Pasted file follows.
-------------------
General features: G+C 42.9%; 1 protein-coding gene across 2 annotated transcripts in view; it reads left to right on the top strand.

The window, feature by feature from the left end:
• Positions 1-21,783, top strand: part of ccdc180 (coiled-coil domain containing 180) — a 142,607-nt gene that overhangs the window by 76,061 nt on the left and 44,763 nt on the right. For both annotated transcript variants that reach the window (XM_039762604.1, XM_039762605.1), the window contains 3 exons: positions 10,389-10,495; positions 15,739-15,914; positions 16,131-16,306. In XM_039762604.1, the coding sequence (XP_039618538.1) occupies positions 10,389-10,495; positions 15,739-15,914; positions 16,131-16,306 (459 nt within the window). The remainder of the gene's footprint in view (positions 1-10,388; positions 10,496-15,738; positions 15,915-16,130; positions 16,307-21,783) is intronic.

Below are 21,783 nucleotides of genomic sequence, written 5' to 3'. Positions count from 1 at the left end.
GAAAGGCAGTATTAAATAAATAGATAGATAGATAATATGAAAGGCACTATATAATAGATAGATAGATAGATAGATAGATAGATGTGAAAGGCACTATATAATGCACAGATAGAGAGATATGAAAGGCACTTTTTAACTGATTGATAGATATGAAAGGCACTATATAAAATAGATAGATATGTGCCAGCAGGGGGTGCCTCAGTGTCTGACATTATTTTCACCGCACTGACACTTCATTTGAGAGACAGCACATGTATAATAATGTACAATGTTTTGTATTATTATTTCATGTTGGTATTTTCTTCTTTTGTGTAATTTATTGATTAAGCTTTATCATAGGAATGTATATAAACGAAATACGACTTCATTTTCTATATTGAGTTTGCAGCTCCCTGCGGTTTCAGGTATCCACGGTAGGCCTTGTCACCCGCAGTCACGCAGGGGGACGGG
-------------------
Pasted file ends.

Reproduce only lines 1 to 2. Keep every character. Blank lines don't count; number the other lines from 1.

General features: G+C 42.9%; 1 protein-coding gene across 2 annotated transcripts in view; it reads left to right on the top strand.

The window, feature by feature from the left end: